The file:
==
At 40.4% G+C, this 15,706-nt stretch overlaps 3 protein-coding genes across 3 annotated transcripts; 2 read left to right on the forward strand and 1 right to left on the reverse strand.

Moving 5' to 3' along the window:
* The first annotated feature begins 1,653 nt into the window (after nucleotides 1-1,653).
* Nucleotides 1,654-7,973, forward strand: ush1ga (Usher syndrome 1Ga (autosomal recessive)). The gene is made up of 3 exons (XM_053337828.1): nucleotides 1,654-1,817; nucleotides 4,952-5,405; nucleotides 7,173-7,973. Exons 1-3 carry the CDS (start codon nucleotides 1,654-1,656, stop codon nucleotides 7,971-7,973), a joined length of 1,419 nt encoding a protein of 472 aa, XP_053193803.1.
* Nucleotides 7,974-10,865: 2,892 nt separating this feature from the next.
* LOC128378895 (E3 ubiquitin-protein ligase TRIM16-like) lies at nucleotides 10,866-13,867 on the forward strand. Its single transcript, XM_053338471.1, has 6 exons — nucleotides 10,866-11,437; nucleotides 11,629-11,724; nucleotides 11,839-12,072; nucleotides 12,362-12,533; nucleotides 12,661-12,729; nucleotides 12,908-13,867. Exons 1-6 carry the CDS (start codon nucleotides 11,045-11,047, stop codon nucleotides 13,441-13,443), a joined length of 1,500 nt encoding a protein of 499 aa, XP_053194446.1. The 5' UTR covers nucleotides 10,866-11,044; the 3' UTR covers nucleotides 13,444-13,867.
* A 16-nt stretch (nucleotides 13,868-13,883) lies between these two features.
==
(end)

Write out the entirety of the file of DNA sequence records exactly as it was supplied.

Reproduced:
At 40.4% G+C, this 15,706-nt stretch overlaps 3 protein-coding genes across 3 annotated transcripts; 2 read left to right on the forward strand and 1 right to left on the reverse strand.

Moving 5' to 3' along the window:
* The first annotated feature begins 1,653 nt into the window (after nucleotides 1-1,653).
* Nucleotides 1,654-7,973, forward strand: ush1ga (Usher syndrome 1Ga (autosomal recessive)). The gene is made up of 3 exons (XM_053337828.1): nucleotides 1,654-1,817; nucleotides 4,952-5,405; nucleotides 7,173-7,973. Exons 1-3 carry the CDS (start codon nucleotides 1,654-1,656, stop codon nucleotides 7,971-7,973), a joined length of 1,419 nt encoding a protein of 472 aa, XP_053193803.1.
* Nucleotides 7,974-10,865: 2,892 nt separating this feature from the next.
* LOC128378895 (E3 ubiquitin-protein ligase TRIM16-like) lies at nucleotides 10,866-13,867 on the forward strand. Its single transcript, XM_053338471.1, has 6 exons — nucleotides 10,866-11,437; nucleotides 11,629-11,724; nucleotides 11,839-12,072; nucleotides 12,362-12,533; nucleotides 12,661-12,729; nucleotides 12,908-13,867. Exons 1-6 carry the CDS (start codon nucleotides 11,045-11,047, stop codon nucleotides 13,441-13,443), a joined length of 1,500 nt encoding a protein of 499 aa, XP_053194446.1. The 5' UTR covers nucleotides 10,866-11,044; the 3' UTR covers nucleotides 13,444-13,867.
* A 16-nt stretch (nucleotides 13,868-13,883) lies between these two features.